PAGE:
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HomeDAS & In Building Wireless5GReport: private 5G window could quickly close on telecos

Report: private 5G window could quickly close on telecos

Telecommunication companies might soon see their opportunity to leverage private 5G networks pass them by, per ABI Research, Enterprise IoT Insights reports. ABI Research claims that this golden opportunity, which spectrum liberalization and stripped-back 5G systems helped create, is quickly closing for telecom companies. It’ll be up to operators to take advantage of private 5G availability while they can before system integrators take the lead on them.

ABI’s claim is considered somewhat surprising given that private 5G is just getting started, Enterprise IoT Insights reports. However, market commentators throughout the industry have warned that something like this could happen. Operators in Europe are already adjusting their lines, while enterprises are searching for new connectivity solutions to keep their dreams of Industry 4.0 alive.

The issue stems from the fact that “vertical” spectrum applications have slowed in Germany. Approximately 80 were available during the first half of 2020 (about 40 per quarter), compared to just 20 in the second quarter of 2021, marking a 50% decline. German regulator BNetzA has issued 146 licenses so far for local 5G in Germany. Further issues come from Germany’s “fading” interest in private networks, according to ABI.

The firm noted that other European countries were also falling behind. It estimates that there are about 290 publicly disclosed private network deployments worldwide. That includes approximately 40 official deployments in China, with potentially “several hundred’ undisclosed deployments.

Vendors take the lead in Europe

ABI’s other concern is that vendor sales strategies are driving the private 5G agenda in Europe, rather than enterprise transformation strategies.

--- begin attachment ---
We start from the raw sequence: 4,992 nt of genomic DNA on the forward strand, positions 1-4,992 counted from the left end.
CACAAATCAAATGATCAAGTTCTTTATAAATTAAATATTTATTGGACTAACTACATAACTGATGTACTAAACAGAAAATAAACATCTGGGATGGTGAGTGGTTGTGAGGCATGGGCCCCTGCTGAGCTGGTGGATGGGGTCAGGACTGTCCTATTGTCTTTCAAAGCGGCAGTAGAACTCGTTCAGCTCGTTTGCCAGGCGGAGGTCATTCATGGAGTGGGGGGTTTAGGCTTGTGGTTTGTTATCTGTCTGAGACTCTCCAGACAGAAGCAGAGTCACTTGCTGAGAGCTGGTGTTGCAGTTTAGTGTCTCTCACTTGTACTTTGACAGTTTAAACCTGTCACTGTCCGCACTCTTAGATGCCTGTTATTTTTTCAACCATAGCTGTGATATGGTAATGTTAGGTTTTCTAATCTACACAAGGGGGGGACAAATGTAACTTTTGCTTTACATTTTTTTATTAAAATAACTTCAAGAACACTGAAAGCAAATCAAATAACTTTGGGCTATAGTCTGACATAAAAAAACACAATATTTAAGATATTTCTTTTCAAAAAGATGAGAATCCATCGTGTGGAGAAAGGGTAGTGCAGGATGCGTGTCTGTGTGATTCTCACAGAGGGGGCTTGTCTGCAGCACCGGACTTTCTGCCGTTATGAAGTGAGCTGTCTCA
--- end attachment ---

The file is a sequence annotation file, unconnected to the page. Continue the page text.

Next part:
“In China, almost all deployments are for real-life enterprise use-cases, motivated by demand,” the firm said. “In Germany, most private networks are (sold) by system integrators or factory automation vendors to showcase 5G (and to) integrate their product offerings.”

“The motivations behind private 5G deployments (are) alarming,” added Leo Gergs, senior analyst for private networks and enterprise connectivity at ABI Research. “Most deployments in Germany are sales-driven; only a few are really used to enhance enterprise workflows and operations. The fact that these sales-driven activities dominate the number of private networks in Germany is yet another warning sign that enterprise 5G still has a long way to go.”

Meanwhile, there’s still a question about whether or not Industry 4.0 will wait for Industrial 5G, Enterprise IoT Insights reports. It’s yet to have been properly specified in Release 16, 17 and 18 of the 3GPP standardization process.

“The slow growth of private networks shows there is critical need to act now, as the window of opportunity for enterprise 5G is closing,” Gergs said. “Enterprises are waiting for the 5G capabilities that they have been promised for more than three years. As they realize that full support for URLLC and time-sensitive networking will still take years to mature, they are becoming growingly impatient and starting to look at technology alternatives.”

ABI Researches recent “Private Networks Tracker” said that European telecom companies have to “radically rethink their approach.”

Applications are key

“The telco industry must realize that the value proposition for enterprise 5G does not lie in the technology, but in the applications it enables,” Gergs said “No enterprise cares about whether they deploy 4G or 5G, as long as it solves their pain points.”

The solution could possibly be found in more liberal spectrum initiatives, where national operators and national regulators share the responsibility.

“Spectrum liberalization initiatives, to allow enterprises access to license or share spectrum without going through a traditional operator, can be an important enabler,” Gergs said. “The fact that more of these initiatives are being implemented shows regulators’ willingness to create favorable conditions. But regulators can only do part of the job. It is now up to mobile operators, infrastructure vendors, chipset manufacturers, and system integrators to accept their responsibility and deliver on what enterprises have been promised from the beginning.”

Joe Dyton can be reached at joed@fifthgenmedia.com.

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